To stay or walk away?

I think we’ve heard it said so often that no one is perfect, some people say it stating the reality of the human flesh we dwell in and some others just use it as an excuse to dismiss ill behaviours.

Either way, a message is always conveyed, this message is that ‘another human will fall short of our expectation on them and in those times, a gracious response is what is required and not dismissing or telling them off because for all you know, it could’ve been unintentional.’

In the last few weeks, I have battled with uniting this same message with issues of relationships. I’ve had to speak with loads of young girls and women in relationships who want to know “just how far can I tolerate a bad habit before I walk away?”

Because these are human lives being dealt with, I’m always very mindful that all my counsel is not from a place of my understanding or experience but as the Holy Spirit inspires me, so on several occasions I have taken a step back to ask God “how much should this person tolerate?”. Note though, that this question is entirely different from “how many times should a person forgive?”, because the dynamics in both are entirely different and most times, the issues associated with the former aren’t necessarily offences, but with the latter, it usually is offence against the person in question.

I’ll be writing this post from a female perspective just because most of the people I have spoken with have been female. So the question simplified is “when does tolerance become folly?”. When do I identify that I have crossed over from being gracious to being outright silly?

1) When there is no obvious change after it has been spoken about severally. A person who has refused to change after several confrontations is obviously bent on their way and we should never be in a place that we feel that we need to force someone to change. If a person does not change on their own, we should never force it. Matthew 18:15-17 details how to handle such persistent issues. After speaking severally about it and even involving people who could help them, and there is no change, the bible says “treat them as you would a pagan”.

2) When the person is constantly in a defensive mode about the subject. Anything you’re not free to talk about in a relationship will not change in marriage. If they won’t freely talk about it with you in this phase, I’m afraid you must also be willing to have it same way in marriage.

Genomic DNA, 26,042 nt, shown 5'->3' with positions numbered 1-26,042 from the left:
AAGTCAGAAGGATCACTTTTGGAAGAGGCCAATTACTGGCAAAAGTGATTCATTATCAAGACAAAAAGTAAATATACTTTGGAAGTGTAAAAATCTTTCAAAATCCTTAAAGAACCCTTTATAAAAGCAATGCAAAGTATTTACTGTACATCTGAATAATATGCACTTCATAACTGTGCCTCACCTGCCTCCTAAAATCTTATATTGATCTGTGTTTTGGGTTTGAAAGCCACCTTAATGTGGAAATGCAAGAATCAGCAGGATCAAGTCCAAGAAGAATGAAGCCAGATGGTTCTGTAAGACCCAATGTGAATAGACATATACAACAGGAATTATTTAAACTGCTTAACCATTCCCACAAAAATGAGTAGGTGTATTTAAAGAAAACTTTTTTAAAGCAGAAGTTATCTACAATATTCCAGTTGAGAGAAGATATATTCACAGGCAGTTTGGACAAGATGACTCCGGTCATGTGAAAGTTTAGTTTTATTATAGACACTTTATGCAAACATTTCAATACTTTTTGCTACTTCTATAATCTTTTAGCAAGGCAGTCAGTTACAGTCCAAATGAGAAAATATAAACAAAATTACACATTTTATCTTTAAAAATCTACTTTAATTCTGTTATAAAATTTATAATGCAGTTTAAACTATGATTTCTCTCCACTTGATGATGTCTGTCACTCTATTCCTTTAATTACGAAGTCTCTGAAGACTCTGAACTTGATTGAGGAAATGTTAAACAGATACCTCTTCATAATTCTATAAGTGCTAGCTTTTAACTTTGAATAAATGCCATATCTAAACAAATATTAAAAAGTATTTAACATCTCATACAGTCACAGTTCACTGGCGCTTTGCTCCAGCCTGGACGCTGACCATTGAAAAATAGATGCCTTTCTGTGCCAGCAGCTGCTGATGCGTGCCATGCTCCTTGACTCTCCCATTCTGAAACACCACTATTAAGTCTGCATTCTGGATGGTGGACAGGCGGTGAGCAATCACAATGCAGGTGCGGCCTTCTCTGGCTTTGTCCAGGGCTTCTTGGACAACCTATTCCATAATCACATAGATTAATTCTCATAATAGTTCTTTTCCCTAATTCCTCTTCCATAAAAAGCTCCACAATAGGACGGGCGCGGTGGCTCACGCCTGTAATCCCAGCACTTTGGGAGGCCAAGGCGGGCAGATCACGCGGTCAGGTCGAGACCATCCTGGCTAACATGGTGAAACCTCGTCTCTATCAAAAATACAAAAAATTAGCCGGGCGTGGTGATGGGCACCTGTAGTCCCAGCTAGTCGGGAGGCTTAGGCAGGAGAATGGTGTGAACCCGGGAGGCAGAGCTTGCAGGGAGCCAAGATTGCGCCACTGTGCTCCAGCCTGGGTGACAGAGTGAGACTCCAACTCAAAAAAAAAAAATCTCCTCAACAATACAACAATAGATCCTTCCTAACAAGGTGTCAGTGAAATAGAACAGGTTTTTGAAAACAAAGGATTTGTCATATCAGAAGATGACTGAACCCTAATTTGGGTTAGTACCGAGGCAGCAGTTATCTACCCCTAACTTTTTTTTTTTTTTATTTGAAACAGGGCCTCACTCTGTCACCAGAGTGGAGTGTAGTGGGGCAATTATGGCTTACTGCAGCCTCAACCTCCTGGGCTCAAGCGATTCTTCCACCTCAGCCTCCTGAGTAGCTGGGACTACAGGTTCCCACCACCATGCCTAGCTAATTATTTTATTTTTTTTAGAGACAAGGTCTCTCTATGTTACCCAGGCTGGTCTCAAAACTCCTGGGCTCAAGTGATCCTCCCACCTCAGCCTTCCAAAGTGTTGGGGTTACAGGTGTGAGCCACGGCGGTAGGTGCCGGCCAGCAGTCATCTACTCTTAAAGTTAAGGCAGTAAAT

3) There is never remorse, apology or restitution. The bible tells us that godly sorrow spurs a person to repentance. If your partner has wrong pointed out to them and they show no form of remorse, I think it says a lot about their heart and value system and I don’t think it is something that should be ignored, because anything you ignore in relationships, would be expected to be ignored in marriage. This is the reason for courtship stages. To talk about it all and have unified fronts in all issues that are dear to you both.

4) You are being taken for granted. It is pretty obvious when a person begins to disrespect you wilfully. If it is a habit that is as obvious as entertaining other women romantically when you two are involved or saying private stuff about you both publicly, then it is signs that such a person doesn’t necessarily rate you. I think it is fair to walk away. No one wants to be with someone who will constantly disrespect them.

5) This last point is quite a sensitive one because it involves a mans finance. Girls ask me “nothing seems to be happening, I don’t want to be like this all my life”. And it is honestly a valid concern. No woman wants to believe that she will be in a place without any form of security from the man that she will call her husband, no matter how well to do she might be. And for this point, I always say to girls that this is where “foresight” and “discernment” will kick in. Are you able to see positive change in the status of the person in the next 5/10 years? Depending on the answer, you have a decision to make. If we judge them from just the now, that will be out rightly unfair, but if we’ve been able to have a peak into their future from their current habits and decide that it will go nowhere, then it becomes justified to walk away. Not just for yourself even, but for future offspring that will be involved.

These are 5 ways to examine a situation where one is left wondering “should I stay or walk away?” But ultimately, the Spirit within us leads us in the best way to go.

2 thoughts on “To stay or walk away?

  1. tgifmasterminds says:

    Hello Fochwoman. I found your post very interesting. What are your professional credentials to extend such sensible advice to others? You appear very learned in this subject space. I also was pleased to see you included several scripture references. Do you reside in the USA or another country? By the way, thanks for visiting and your ‘like’ on my latest blog. So nice to know you.

    Liked by 1 person

    • Fochwoman says:

      Heyy, oh yay! Glad you found it interesting x
      Haha, nah, no professional credentials yet, I just give godly counsel on a lot of issues as the Holy Spirit inspires me.
      I’ve done it over a few years, that might explain why I appear ‘learned’ in the area. They say the Holy Spirit is the best teacher!

      I live in the UK! I’m guessing you’re in the US!

      You’re welcome on the last like on your blog post! I also found that very insightful!

      Thanks for engaging and it’s indeed a pleasure to make your acquaintance x

      Liked by 1 person

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